Debate Continues Over Expedited Hospital Merger Proposal

Jun 13, 2017

A state Senate bill aiming to streamline the merger and acquisition process for nonprofit hospitals is scheduled for a vote in the Health and Human Services Committee Tuesday. The bill, which would amend the Hospital Conversions Act, has sparked debate between lawmakers and hospital union workers.

The legislation is meant to expedite a proposed sale of Care New England’s Pawtucket-based Memorial Hospital to California’s Prime Healthcare.

Care New England is the state’s second largest hospital group. In May, it reported a $40 million operating loss in the first half of the fiscal year. One of the group’s poor performers was Memorial Hospital. The hospital group hopes to sell Memorial and merge with Boston-based Partners HealthCare.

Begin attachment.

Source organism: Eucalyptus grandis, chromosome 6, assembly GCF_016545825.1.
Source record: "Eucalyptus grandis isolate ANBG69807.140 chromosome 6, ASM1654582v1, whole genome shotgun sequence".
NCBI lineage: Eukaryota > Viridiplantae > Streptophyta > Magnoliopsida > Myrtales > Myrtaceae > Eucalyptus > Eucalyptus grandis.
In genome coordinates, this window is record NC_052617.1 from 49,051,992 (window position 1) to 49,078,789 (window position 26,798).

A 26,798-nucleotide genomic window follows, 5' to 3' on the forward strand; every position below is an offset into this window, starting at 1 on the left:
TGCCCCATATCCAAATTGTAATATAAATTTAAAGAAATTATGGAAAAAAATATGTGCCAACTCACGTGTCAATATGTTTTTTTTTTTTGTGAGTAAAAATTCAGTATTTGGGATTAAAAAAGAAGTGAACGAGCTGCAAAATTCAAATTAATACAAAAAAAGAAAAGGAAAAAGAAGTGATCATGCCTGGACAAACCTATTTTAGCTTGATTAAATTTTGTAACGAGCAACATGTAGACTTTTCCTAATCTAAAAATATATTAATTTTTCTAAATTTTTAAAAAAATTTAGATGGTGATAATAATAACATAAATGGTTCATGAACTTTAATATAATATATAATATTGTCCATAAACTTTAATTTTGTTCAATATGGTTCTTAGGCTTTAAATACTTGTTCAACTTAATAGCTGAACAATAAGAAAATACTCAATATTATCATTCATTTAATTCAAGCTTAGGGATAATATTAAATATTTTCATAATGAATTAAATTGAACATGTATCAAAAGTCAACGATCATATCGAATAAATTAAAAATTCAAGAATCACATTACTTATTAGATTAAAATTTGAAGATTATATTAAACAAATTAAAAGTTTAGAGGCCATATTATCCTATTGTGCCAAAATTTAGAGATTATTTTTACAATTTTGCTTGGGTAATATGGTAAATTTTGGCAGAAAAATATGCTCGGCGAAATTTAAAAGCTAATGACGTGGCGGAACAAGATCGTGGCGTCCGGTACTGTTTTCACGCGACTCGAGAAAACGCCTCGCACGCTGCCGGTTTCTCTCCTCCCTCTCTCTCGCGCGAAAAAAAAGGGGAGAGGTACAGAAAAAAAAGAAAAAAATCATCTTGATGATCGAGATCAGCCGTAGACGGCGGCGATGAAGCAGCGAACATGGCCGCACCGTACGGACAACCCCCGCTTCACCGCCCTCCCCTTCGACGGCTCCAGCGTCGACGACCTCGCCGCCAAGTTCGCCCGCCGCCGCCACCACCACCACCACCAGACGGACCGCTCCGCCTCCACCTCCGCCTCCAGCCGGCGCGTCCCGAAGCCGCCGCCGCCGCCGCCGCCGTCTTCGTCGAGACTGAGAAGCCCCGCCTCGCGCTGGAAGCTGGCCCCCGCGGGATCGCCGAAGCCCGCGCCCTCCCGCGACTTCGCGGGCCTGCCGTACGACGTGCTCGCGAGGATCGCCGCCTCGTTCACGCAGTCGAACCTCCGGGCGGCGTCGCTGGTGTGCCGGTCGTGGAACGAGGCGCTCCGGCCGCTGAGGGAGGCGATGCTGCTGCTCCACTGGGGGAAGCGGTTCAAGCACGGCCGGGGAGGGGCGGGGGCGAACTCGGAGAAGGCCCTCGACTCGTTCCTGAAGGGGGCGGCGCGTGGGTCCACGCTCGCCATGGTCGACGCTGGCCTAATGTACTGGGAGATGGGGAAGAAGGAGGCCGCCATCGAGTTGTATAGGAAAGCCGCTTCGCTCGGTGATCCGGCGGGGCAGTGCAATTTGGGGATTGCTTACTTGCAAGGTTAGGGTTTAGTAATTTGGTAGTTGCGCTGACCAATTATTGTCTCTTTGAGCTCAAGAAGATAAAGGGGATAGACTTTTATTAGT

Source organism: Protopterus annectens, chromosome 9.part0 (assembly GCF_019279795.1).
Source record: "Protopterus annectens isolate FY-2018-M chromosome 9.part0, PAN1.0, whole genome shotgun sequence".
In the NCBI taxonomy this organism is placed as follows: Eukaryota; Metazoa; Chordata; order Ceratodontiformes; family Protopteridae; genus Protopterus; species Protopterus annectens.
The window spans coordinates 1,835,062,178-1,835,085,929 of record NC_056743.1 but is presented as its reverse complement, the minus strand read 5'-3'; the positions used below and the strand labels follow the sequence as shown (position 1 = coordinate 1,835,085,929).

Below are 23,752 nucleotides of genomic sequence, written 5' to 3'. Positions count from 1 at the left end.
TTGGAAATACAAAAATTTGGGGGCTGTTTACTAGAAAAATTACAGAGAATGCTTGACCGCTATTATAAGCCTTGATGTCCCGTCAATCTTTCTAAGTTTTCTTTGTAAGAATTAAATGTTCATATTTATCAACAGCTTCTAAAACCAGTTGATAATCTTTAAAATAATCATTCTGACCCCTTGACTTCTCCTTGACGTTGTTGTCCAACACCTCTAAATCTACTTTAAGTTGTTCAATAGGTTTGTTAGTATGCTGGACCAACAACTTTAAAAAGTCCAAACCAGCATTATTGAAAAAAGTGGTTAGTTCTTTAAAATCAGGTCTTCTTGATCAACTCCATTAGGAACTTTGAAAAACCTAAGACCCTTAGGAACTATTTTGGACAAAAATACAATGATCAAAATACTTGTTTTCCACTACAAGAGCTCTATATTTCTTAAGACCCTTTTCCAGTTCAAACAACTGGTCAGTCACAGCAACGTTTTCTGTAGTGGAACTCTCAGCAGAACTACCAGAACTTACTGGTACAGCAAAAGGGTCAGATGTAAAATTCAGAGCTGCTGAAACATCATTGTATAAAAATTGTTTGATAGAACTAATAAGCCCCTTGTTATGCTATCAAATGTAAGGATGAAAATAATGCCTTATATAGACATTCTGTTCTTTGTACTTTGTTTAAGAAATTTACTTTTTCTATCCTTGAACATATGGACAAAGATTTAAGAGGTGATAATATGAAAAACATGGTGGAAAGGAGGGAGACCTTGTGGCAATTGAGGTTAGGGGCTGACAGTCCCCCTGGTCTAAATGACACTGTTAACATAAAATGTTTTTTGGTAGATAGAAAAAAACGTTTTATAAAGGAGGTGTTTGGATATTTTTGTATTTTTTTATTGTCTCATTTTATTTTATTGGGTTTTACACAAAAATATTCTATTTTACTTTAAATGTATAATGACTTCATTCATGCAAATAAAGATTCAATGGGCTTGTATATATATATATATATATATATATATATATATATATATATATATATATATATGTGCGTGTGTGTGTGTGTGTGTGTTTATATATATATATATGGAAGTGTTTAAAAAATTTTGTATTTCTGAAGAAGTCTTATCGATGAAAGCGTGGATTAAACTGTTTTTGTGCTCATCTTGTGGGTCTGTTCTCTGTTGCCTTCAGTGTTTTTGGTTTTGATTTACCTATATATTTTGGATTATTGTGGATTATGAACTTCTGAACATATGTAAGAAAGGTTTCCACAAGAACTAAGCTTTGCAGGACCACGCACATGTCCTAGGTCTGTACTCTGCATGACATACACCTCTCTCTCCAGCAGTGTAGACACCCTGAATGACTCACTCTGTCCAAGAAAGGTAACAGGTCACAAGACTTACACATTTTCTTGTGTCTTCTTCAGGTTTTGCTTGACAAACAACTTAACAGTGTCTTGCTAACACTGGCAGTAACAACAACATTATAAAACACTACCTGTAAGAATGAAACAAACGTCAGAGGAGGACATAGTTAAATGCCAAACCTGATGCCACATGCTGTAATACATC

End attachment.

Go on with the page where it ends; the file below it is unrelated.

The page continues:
As it stands, a regulatory review of a conversion needs to be completed within 120 days. The proposal would cut the review process to 90 days if the acquiring company has operated at least one hospital for a minimum of three years.

Two local health care unions oppose cutting down the review process. They expressed concern that the legislation could undermine current protections in the Hospital Conversions Act.

Patrick Quinn is the executive vice president for District 1199 SEIU New England, one of the unions against the bill.

“While we support distressed non-profit hospitals like Memorial being able to access the expedited review process, we feel the current version of the pending legislation is overly broad and could undermine critical protections under the Hospital Conversion Act," Quinn said in a statement.

United Nurses & Allied Professionals spokesman Ray Sullivan said the union has reservations about undoing regulatory oversight.

“Any legislation that could have a wide-sweeping impact on health care delivery in Rhode Island should be meticulously scrutinized,” said Sullivan.

Attorney General Peter Kilmartin said the proposed change would not hamper his department’s ability to conduct a review of mergers.  Conversions need his department’s approval as well as the state Department of Health’s.